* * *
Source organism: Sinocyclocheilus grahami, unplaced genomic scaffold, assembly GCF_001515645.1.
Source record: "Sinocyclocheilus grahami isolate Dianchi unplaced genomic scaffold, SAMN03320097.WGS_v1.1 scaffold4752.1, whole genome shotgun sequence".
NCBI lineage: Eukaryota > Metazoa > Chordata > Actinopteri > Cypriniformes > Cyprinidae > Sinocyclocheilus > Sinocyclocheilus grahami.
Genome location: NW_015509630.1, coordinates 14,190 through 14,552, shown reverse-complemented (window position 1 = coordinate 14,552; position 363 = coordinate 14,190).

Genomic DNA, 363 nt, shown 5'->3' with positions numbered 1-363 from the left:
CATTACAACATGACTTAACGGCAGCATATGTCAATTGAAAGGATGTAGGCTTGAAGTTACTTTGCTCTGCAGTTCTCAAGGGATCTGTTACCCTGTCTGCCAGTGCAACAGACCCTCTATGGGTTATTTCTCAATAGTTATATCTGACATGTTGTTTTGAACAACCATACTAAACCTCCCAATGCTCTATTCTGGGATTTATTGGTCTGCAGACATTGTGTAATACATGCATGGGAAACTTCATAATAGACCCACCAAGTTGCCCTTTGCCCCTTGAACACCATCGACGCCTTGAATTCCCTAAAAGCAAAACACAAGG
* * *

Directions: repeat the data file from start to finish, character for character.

Source organism: Sinocyclocheilus grahami, unplaced genomic scaffold, assembly GCF_001515645.1.
Source record: "Sinocyclocheilus grahami isolate Dianchi unplaced genomic scaffold, SAMN03320097.WGS_v1.1 scaffold4752.1, whole genome shotgun sequence".
NCBI lineage: Eukaryota > Metazoa > Chordata > Actinopteri > Cypriniformes > Cyprinidae > Sinocyclocheilus > Sinocyclocheilus grahami.
Genome location: NW_015509630.1, coordinates 14,190 through 14,552, shown reverse-complemented (window position 1 = coordinate 14,552; position 363 = coordinate 14,190).

Genomic DNA, 363 nt, shown 5'->3' with positions numbered 1-363 from the left:
CATTACAACATGACTTAACGGCAGCATATGTCAATTGAAAGGATGTAGGCTTGAAGTTACTTTGCTCTGCAGTTCTCAAGGGATCTGTTACCCTGTCTGCCAGTGCAACAGACCCTCTATGGGTTATTTCTCAATAGTTATATCTGACATGTTGTTTTGAACAACCATACTAAACCTCCCAATGCTCTATTCTGGGATTTATTGGTCTGCAGACATTGTGTAATACATGCATGGGAAACTTCATAATAGACCCACCAAGTTGCCCTTTGCCCCTTGAACACCATCGACGCCTTGAATTCCCTAAAAGCAAAACACAAGG